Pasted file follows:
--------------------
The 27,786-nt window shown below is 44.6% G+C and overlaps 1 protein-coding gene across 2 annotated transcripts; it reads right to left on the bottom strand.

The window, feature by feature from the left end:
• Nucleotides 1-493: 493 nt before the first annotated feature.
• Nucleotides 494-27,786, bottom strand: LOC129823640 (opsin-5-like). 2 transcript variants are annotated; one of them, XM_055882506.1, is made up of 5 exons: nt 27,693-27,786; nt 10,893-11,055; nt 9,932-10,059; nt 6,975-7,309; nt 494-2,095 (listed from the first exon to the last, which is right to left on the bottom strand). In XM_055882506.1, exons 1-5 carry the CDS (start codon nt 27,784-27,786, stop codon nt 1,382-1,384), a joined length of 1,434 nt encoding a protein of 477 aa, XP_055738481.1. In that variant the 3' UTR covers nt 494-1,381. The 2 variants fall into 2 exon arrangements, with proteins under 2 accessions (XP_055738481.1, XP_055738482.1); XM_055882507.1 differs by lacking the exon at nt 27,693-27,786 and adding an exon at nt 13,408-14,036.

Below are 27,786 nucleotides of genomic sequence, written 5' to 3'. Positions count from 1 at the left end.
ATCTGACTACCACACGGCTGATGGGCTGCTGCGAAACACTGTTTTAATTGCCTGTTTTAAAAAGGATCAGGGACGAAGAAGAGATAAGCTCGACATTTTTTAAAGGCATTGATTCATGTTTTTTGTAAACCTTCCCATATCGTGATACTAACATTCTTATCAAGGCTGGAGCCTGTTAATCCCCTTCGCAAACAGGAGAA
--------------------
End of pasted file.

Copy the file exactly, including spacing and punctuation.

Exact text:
The 27,786-nt window shown below is 44.6% G+C and overlaps 1 protein-coding gene across 2 annotated transcripts; it reads right to left on the bottom strand.

The window, feature by feature from the left end:
• Nucleotides 1-493: 493 nt before the first annotated feature.
• Nucleotides 494-27,786, bottom strand: LOC129823640 (opsin-5-like). 2 transcript variants are annotated; one of them, XM_055882506.1, is made up of 5 exons: nt 27,693-27,786; nt 10,893-11,055; nt 9,932-10,059; nt 6,975-7,309; nt 494-2,095 (listed from the first exon to the last, which is right to left on the bottom strand). In XM_055882506.1, exons 1-5 carry the CDS (start codon nt 27,784-27,786, stop codon nt 1,382-1,384), a joined length of 1,434 nt encoding a protein of 477 aa, XP_055738481.1. In that variant the 3' UTR covers nt 494-1,381. The 2 variants fall into 2 exon arrangements, with proteins under 2 accessions (XP_055738481.1, XP_055738482.1); XM_055882507.1 differs by lacking the exon at nt 27,693-27,786 and adding an exon at nt 13,408-14,036.

Below are 27,786 nucleotides of genomic sequence, written 5' to 3'. Positions count from 1 at the left end.
ATCTGACTACCACACGGCTGATGGGCTGCTGCGAAACACTGTTTTAATTGCCTGTTTTAAAAAGGATCAGGGACGAAGAAGAGATAAGCTCGACATTTTTTAAAGGCATTGATTCATGTTTTTTGTAAACCTTCCCATATCGTGATACTAACATTCTTATCAAGGCTGGAGCCTGTTAATCCCCTTCGCAAACAGGAGAA